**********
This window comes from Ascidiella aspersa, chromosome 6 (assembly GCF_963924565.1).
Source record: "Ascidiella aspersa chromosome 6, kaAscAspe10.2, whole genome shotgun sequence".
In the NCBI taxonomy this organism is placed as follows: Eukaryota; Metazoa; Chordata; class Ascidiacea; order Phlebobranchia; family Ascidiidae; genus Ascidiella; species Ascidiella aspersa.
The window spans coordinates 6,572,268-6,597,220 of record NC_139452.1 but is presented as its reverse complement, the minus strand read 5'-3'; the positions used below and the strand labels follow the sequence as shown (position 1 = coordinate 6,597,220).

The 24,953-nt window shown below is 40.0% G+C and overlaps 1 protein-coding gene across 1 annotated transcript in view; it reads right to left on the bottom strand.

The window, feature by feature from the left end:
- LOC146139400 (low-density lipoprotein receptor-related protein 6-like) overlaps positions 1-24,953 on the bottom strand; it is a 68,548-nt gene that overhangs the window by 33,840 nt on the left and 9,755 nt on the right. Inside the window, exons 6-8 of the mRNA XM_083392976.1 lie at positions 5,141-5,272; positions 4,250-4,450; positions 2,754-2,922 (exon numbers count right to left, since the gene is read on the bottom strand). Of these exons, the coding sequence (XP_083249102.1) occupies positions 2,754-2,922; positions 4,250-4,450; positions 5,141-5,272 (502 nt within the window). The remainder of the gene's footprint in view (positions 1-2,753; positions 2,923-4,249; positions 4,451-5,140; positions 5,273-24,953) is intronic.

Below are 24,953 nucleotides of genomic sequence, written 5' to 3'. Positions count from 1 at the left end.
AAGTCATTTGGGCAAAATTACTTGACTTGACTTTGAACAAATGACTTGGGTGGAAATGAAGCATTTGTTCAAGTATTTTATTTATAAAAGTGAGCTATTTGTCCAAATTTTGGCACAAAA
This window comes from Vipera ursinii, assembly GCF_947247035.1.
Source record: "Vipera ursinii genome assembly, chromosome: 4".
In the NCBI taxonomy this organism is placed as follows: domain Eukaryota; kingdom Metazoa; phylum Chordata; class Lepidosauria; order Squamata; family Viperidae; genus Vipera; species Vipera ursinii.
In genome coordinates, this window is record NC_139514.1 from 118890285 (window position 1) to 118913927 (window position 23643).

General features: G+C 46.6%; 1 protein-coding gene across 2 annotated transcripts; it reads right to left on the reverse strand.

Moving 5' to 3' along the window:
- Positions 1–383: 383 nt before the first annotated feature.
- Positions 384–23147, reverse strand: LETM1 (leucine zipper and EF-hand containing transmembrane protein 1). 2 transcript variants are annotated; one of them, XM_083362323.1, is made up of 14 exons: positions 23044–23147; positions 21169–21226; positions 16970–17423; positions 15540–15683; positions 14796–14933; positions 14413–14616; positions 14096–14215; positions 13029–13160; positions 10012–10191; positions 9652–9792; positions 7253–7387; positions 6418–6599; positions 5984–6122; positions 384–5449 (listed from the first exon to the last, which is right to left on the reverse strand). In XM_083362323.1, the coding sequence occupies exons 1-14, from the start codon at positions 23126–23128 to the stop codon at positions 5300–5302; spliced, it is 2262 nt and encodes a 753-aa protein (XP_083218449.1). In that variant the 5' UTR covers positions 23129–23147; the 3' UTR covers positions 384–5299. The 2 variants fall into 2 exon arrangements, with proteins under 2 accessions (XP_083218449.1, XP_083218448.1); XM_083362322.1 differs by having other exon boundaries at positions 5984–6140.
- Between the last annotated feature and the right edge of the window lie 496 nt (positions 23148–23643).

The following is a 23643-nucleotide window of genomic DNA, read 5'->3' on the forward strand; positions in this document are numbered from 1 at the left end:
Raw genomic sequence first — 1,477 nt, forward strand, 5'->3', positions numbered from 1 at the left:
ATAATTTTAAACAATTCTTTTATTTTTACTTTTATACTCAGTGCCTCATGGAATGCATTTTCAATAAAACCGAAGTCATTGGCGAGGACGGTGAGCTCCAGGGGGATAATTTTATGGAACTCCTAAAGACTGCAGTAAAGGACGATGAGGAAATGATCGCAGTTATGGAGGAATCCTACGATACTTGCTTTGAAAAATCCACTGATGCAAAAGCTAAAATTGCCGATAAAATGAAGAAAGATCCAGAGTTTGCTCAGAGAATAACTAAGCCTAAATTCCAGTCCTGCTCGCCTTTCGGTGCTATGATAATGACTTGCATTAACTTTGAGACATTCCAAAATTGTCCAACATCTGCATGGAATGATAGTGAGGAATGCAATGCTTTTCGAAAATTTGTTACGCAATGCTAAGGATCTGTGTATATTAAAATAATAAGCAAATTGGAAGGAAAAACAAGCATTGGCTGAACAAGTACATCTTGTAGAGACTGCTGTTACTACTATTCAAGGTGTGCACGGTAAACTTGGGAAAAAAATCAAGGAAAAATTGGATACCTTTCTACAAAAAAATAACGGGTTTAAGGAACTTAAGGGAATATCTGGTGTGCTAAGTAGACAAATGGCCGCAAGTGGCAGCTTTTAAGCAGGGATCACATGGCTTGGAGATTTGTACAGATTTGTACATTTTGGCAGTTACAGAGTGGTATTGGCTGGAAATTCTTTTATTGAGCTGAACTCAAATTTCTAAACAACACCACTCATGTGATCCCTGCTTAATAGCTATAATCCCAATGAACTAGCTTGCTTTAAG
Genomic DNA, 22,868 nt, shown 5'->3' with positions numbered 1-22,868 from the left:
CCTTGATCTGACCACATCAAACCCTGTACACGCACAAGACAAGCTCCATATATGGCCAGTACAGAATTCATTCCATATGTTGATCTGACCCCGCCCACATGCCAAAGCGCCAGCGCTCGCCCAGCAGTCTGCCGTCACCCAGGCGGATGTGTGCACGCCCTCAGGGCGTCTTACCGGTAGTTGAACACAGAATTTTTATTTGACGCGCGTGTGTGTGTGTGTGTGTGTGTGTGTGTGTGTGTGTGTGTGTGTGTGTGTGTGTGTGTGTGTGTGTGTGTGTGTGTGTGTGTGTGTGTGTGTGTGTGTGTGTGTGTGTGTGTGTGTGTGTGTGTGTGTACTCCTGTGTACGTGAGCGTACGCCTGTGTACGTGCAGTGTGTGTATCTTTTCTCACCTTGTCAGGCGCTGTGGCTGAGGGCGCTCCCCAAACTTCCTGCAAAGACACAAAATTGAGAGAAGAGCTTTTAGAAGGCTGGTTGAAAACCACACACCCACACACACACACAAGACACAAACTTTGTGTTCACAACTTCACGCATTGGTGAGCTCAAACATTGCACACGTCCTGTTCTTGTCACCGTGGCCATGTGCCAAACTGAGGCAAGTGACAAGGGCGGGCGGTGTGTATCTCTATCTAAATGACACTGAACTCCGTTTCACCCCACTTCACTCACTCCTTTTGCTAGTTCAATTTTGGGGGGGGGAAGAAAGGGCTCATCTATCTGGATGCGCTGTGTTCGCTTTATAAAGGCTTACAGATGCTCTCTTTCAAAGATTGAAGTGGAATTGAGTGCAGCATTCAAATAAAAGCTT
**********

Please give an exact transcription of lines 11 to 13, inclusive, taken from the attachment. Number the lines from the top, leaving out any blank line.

Source record: "Vipera ursinii genome assembly, chromosome: 4".
In the NCBI taxonomy this organism is placed as follows: domain Eukaryota; kingdom Metazoa; phylum Chordata; class Lepidosauria; order Squamata; family Viperidae; genus Vipera; species Vipera ursinii.
In genome coordinates, this window is record NC_139514.1 from 118890285 (window position 1) to 118913927 (window position 23643).